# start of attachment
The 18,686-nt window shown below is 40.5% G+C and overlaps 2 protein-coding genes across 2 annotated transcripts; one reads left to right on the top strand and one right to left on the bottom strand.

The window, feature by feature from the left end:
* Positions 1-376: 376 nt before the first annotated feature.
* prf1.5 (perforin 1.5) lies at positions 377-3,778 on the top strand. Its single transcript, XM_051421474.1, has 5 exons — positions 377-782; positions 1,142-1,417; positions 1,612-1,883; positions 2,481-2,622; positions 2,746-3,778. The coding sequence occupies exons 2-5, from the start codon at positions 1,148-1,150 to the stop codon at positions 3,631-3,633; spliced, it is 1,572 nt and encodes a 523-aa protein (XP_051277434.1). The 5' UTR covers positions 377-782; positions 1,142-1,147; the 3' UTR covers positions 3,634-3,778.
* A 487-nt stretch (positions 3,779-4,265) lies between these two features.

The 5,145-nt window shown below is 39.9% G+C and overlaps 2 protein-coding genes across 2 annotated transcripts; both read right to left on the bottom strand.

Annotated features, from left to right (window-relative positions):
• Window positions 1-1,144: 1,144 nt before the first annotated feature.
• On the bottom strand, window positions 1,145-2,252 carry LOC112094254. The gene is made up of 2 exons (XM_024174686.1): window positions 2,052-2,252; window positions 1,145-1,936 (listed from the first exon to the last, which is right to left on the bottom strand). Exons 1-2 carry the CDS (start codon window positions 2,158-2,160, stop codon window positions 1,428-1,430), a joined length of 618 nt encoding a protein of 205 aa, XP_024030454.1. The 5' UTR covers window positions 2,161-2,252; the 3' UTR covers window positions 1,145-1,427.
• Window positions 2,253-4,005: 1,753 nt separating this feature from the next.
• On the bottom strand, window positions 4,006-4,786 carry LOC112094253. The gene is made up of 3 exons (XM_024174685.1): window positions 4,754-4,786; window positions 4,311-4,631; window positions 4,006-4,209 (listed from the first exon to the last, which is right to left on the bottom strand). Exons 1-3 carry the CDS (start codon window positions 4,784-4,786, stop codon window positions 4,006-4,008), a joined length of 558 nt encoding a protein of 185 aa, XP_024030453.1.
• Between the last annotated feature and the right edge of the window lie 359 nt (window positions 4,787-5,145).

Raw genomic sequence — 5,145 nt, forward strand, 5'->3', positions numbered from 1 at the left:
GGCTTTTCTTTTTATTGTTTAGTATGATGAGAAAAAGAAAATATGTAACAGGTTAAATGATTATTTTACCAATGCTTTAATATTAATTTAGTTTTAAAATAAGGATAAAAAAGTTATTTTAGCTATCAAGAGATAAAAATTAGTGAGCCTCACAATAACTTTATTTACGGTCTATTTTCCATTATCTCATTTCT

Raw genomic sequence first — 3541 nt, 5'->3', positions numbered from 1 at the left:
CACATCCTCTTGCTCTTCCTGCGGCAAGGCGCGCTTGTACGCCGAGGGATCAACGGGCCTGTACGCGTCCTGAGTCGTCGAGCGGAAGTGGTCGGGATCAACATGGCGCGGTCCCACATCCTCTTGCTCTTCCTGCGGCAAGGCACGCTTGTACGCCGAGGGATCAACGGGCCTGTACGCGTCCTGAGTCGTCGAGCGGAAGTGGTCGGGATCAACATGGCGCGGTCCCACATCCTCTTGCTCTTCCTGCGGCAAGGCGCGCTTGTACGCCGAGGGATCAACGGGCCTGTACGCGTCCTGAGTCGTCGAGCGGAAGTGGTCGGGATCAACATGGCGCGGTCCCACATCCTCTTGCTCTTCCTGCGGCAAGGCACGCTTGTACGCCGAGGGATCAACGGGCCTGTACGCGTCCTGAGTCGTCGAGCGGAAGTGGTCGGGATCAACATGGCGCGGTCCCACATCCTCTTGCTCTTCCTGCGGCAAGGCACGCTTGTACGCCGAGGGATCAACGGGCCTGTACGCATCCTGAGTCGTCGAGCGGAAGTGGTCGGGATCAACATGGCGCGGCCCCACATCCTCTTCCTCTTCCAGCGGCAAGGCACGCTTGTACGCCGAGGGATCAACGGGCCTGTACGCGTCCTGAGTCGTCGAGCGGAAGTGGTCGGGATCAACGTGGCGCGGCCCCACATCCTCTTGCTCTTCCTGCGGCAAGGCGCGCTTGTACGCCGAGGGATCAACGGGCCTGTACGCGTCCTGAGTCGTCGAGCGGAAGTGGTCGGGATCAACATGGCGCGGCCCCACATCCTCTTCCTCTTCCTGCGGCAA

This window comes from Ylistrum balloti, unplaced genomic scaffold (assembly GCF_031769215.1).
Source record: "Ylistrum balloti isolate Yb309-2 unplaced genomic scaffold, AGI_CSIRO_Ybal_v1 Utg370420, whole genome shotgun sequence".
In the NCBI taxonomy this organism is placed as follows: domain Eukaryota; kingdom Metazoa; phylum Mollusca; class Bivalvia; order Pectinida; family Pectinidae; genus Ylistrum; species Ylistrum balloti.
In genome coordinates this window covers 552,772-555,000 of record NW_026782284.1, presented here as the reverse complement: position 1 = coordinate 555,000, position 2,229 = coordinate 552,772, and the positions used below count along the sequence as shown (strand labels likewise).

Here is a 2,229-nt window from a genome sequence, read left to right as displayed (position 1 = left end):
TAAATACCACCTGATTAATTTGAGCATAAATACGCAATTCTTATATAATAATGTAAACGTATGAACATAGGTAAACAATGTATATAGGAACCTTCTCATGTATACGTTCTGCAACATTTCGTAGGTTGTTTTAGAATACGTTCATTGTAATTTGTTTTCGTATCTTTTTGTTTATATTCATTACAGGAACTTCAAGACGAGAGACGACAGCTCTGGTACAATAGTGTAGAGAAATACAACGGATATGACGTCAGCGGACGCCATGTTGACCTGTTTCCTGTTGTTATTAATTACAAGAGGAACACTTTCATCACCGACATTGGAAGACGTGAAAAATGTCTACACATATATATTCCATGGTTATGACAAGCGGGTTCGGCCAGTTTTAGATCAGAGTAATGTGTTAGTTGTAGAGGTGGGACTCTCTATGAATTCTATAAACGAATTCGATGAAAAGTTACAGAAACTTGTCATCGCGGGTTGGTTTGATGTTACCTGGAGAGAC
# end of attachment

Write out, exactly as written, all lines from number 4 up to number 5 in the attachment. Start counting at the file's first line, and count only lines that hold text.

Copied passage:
* prf1.5 (perforin 1.5) lies at positions 377-3,778 on the top strand. Its single transcript, XM_051421474.1, has 5 exons — positions 377-782; positions 1,142-1,417; positions 1,612-1,883; positions 2,481-2,622; positions 2,746-3,778. The coding sequence occupies exons 2-5, from the start codon at positions 1,148-1,150 to the stop codon at positions 3,631-3,633; spliced, it is 1,572 nt and encodes a 523-aa protein (XP_051277434.1). The 5' UTR covers positions 377-782; positions 1,142-1,147; the 3' UTR covers positions 3,634-3,778.
* A 487-nt stretch (positions 3,779-4,265) lies between these two features.